Apr 18, 2020

Protecting those most vulnerable to serious illness due to COVID-19

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We are in the midst of a pandemic that affects almost every aspect of our daily lives and livelihoods. While good data is still emerging, we know that COVID-19 disproportionately harms older individuals with underlying health conditions like diabetes, heart disease and obesity. More than ever, we need solutions that can improve health, monitor risks, and escalate care quickly when needed. We need to be able to deliver these solutions remotely to exceptionally large numbers of people in a cost-effective way without placing additional burden on the healthcare system, doctors or nurses. Protecting these most vulnerable individuals will be critical to any effective public-health approach and economic recovery effort, especially following immediate crisis response and until effective therapies and vaccines become available.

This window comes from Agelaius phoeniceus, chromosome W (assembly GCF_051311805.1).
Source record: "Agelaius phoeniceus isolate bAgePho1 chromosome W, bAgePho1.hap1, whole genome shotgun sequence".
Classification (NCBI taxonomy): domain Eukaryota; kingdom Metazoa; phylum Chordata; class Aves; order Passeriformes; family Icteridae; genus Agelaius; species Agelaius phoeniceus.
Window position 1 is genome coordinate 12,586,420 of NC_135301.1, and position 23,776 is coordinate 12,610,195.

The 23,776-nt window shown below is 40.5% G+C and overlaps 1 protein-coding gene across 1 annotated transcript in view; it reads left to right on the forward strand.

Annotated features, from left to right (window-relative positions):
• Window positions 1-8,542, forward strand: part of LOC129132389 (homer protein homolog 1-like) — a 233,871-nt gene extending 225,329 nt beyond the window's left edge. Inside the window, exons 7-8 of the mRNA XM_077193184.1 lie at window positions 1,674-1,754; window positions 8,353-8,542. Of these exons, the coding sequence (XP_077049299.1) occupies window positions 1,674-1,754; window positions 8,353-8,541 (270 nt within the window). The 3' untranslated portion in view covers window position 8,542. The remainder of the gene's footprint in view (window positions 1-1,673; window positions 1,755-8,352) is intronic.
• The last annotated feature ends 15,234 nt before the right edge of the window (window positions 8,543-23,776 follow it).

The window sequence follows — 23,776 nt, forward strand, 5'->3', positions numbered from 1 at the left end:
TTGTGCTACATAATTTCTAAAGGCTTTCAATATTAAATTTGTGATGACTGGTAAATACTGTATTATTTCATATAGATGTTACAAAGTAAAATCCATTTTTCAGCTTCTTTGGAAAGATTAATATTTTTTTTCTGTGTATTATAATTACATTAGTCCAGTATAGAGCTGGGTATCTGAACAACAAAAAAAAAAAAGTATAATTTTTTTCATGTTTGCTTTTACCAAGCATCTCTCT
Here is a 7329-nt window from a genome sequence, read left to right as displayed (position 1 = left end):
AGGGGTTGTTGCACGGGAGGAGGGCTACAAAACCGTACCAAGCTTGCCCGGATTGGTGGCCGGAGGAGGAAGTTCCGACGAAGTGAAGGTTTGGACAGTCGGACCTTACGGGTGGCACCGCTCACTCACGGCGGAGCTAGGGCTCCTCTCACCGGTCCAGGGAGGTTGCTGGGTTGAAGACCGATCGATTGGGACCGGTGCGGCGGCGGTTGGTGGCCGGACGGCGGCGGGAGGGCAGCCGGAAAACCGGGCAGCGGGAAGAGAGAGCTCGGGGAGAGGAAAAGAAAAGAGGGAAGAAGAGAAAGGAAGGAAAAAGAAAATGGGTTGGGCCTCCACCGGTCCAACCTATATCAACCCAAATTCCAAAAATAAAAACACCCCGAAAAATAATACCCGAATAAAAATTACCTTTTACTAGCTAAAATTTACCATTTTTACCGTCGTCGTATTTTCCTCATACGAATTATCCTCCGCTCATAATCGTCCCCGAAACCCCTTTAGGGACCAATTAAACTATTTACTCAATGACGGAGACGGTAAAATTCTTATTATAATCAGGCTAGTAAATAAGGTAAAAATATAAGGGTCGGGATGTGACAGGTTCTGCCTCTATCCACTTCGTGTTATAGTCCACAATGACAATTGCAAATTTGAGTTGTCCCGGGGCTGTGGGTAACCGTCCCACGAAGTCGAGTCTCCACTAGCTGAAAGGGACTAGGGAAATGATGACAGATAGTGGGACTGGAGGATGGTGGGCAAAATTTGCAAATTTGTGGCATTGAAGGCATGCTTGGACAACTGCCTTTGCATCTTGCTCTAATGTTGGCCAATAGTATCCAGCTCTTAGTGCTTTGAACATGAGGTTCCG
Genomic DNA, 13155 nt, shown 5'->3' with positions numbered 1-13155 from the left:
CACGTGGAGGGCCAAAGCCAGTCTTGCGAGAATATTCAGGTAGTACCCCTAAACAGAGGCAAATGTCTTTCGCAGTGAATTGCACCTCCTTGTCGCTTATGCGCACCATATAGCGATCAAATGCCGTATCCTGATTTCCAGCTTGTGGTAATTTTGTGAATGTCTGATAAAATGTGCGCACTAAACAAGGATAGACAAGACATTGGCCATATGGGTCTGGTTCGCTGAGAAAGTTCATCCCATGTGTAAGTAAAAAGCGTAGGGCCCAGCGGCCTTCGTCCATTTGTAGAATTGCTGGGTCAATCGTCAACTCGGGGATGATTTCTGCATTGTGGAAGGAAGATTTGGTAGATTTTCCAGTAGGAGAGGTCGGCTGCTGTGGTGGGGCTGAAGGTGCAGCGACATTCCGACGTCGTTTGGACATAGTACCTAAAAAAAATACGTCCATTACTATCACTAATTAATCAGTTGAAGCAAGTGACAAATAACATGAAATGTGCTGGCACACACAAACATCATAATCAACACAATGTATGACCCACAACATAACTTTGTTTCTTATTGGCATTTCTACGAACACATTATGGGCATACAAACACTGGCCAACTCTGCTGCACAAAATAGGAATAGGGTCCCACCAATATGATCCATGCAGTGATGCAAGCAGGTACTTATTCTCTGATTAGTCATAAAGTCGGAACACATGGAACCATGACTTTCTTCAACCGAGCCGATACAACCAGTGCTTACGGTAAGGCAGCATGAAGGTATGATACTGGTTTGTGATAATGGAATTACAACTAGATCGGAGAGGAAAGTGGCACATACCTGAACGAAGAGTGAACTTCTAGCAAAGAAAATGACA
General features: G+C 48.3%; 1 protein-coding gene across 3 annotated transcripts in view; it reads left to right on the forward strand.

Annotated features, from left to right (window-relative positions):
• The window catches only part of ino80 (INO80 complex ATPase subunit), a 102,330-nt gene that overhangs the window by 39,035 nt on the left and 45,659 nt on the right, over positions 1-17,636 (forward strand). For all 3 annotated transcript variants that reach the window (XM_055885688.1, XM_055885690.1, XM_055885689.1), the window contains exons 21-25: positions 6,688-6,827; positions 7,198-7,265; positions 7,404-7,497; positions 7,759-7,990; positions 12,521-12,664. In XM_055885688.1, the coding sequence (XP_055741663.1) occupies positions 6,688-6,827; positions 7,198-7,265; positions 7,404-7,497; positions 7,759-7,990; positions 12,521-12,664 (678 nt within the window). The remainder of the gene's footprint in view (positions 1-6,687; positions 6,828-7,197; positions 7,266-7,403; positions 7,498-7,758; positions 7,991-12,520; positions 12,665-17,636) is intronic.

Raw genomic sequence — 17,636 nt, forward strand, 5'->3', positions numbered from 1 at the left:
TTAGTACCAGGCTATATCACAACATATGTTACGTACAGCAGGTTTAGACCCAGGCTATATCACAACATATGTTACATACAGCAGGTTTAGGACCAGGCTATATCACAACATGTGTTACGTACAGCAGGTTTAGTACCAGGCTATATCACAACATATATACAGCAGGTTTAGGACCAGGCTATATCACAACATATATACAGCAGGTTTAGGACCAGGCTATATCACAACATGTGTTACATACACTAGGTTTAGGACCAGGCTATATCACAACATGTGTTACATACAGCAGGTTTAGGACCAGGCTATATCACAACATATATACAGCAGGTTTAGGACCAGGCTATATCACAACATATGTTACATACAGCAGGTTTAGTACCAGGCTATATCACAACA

Protecting the Most Vulnerable Using Digital Therapeutics - A Potential Solution

Recently, we tested a digital therapeutic (software designed for the treatment, prevention, or mitigation of disease) among individuals from 32 states now known to be at higher risk of severe illness due to COVID-19 - older adults with underlying health conditions. All study participants had poorly controlled diabetes (HbA1c 8.7%); they averaged 55 years of age, were taking an average of 2.2 antidiabetic medications, and were obese (BMI 34.7). Significantly, they were first diagnosed with diabetes nearly 11 years prior, on average, yet still were poorly controlled despite a diagnosis and treatment with medications.

Using the digital therapeutic developed by Better, 60% of study participants lowered HbA1c by 1% or more, a degree of reduction associated with a 21% decrease in diabetes related mortality and a 40% reduction in microvascular complications, or became well controlled (HbA1c <7.0%) in an average of 71 days. We hypothesize that longer duration of use may result in even greater improvements in glycemic control.

Validated digital therapeutics may play an important role in protecting the most vulnerable. They can be rapidly deployed into large populations as mobile apps to improve health, remotely monitor disease biometrics and self-reported symptoms, and escalate care as needed for triage and medical direction. This may be an effective way to protect high-risk patients and keep them out of hospitals, emergency rooms and primary care clinics, alleviating burden on the system and associated costs.

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